Thursday, 6 February 2020

why projects fail part 3 - starting again

TL;DR;   Follow nature and tie accountants to the track

So if a project is like a sand-pile, how to deal with it?

There are a number of options. The most bleedingly obvious approach is to divide it into a lot of independent sandpiles. This can, in a single stroke, reduce complexity and thus risk and scale of failure. The difficulty here is that this raises explicit cost, but I would argue it converts a hidden cost into an explicit one. Furthermore if the original project was planned properly, the hidden costs would be clear. Let's look at that for a moment.

Generally project dependencies only really take account of internal dependencies. The hidden assumption is that the supplier of resources can somehow make up for the inevitable problems when plans meet reality. This is a fallacy, unless specifically accounted for i.e. resources over-booked (redundancy) which sometimes happens, and the task verified as being universally suitable for an alternate implementation (agility) which almost never happens. That last bit is rather sad, as I am a systems architect by trade, and that would be my job to fix. Yet I am woefully unemployed in that regard. So immediately we have two extra levers to pull, and they can be pulled before the event! Furthermore we have more informarion we can use to qualtify risk, so the unknown unknowns are at least turned into known unknowns and therefore can be investigated and estimated.

A more subtle change is to change the granularity of the project i.e. break down the tasks into finer parts, and apply the same discipline of measuring and applying redundancy. This also allows us to look at "hustle" capability.

Hustle is the ability to get ahead of the game. Projects are not trains. No-one gets fired for finishing early, yet we treat them like trains, even deliberately trading resources between tasks that are ahead and tasks that are behind. This is exactly the opposite of a good idea. It encourages overallocation of resources (making the system much more brittle i.e. prone to more destructive cascade failure), as well as only ever allowing the project to be behind schedule. The alternative is the ability hustle, where we design into the plan a way of locking in an advantages gained, particularly in time. This is a design activity, but anyone, with a little thought, can add this to their project success weaponry.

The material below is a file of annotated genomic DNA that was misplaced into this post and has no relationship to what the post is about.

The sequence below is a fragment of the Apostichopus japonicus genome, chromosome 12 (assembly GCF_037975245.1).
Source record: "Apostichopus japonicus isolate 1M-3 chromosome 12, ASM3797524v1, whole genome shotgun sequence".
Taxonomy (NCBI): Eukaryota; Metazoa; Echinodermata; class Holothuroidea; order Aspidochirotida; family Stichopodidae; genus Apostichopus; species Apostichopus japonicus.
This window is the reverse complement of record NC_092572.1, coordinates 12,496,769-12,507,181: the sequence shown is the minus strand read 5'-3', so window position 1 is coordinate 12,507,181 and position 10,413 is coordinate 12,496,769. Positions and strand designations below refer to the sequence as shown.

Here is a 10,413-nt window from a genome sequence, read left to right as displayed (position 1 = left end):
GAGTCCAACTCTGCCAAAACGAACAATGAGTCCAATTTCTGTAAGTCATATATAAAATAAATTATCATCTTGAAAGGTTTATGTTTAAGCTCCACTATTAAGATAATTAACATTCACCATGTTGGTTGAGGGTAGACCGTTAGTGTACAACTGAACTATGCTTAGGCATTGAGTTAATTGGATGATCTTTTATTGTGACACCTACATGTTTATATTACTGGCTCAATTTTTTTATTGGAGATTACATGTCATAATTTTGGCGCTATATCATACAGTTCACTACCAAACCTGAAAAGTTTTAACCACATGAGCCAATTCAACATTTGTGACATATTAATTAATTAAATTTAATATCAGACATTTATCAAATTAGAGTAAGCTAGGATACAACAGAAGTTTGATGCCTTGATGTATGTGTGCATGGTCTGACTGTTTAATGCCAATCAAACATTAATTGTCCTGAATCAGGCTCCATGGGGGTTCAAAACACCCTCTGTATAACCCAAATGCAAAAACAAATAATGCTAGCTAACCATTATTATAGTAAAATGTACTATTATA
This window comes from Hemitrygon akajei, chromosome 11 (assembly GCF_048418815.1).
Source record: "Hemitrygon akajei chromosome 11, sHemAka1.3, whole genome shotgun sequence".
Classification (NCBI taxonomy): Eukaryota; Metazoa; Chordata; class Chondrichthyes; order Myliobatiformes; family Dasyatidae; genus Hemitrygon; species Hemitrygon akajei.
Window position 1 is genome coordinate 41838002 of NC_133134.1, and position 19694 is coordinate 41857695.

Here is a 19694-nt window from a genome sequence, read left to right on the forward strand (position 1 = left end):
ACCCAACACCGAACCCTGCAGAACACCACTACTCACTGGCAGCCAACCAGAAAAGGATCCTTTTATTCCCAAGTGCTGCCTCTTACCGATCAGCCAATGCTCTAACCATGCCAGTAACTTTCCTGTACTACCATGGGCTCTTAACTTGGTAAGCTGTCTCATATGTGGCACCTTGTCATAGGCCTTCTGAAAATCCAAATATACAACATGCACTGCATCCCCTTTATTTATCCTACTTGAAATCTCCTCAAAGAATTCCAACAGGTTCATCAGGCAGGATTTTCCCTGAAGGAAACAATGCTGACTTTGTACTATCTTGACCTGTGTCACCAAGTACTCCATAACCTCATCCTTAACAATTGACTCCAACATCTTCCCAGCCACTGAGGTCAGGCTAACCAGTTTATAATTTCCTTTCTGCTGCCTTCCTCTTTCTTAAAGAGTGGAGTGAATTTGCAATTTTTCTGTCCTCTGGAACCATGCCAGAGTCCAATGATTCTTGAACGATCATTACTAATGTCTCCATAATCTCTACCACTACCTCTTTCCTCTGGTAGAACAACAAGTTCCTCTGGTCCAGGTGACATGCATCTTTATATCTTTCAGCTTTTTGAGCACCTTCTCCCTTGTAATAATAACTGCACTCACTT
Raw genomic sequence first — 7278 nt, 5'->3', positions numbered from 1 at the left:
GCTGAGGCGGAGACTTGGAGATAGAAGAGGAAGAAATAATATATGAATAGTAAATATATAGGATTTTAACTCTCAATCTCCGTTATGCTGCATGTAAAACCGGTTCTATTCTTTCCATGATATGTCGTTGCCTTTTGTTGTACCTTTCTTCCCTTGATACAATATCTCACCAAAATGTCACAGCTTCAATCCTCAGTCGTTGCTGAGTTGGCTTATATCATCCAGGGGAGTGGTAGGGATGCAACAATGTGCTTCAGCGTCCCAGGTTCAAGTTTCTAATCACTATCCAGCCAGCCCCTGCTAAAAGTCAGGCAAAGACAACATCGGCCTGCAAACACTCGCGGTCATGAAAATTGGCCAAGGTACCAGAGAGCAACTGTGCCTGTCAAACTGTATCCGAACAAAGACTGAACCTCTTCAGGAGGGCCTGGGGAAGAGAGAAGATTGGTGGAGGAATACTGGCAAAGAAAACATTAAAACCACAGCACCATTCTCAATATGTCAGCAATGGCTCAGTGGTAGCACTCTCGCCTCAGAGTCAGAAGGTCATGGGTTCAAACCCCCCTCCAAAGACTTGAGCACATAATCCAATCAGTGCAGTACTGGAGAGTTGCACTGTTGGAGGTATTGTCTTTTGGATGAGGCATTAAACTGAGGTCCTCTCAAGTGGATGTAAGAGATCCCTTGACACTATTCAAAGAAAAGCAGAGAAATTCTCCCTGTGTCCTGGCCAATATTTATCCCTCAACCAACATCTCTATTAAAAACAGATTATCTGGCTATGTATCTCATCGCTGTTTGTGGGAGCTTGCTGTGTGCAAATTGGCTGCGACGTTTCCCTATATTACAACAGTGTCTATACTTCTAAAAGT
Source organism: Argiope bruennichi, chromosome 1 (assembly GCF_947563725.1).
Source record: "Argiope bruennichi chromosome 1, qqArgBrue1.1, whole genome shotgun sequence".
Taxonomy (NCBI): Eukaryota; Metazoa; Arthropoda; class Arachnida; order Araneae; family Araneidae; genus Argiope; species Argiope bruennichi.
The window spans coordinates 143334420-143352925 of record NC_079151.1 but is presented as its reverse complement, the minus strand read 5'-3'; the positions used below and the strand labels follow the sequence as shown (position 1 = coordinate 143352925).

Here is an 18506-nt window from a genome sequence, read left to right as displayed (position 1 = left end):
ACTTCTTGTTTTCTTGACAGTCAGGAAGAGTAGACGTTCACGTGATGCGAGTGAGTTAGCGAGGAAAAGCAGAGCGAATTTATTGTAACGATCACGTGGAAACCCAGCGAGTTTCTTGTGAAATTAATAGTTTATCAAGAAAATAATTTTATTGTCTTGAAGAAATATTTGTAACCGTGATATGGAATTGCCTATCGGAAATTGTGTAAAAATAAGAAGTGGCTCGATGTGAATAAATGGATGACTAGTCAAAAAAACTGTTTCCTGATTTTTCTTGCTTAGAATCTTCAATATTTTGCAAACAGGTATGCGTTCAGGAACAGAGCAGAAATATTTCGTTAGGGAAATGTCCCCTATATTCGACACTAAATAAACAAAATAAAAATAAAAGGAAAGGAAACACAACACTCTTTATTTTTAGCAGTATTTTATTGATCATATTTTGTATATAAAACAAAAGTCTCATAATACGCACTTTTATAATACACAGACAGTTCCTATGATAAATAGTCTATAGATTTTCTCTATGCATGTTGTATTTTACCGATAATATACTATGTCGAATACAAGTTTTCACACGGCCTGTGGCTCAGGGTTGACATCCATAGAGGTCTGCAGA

I'd note this isn't by asking resources to work harder and longer, but by starting subsequent activities early. Just as in a relay race, the next sprinter starts running before his leg of the race, and then can grab the baton at full-speed as early as is humanly possible, so a project can and should move further and further ahead of schedule up to the limit of the hustle-contingency.

As for the accountants, wherever they see redundancy or contingency or other safety matters, they will strip it out in the name of efficiency. I suggest this may be the common root-cause of project failure. Stripping out "cost", while ignoring the effect on "value". Confusing efficiency with effectiveness. Basically driving without insurance, seatbelts, brakes or fuel. Please tie them to the train tracks, and get them to use their skills in the correct place, i.e. tracking the plan, but never influencing the plan.

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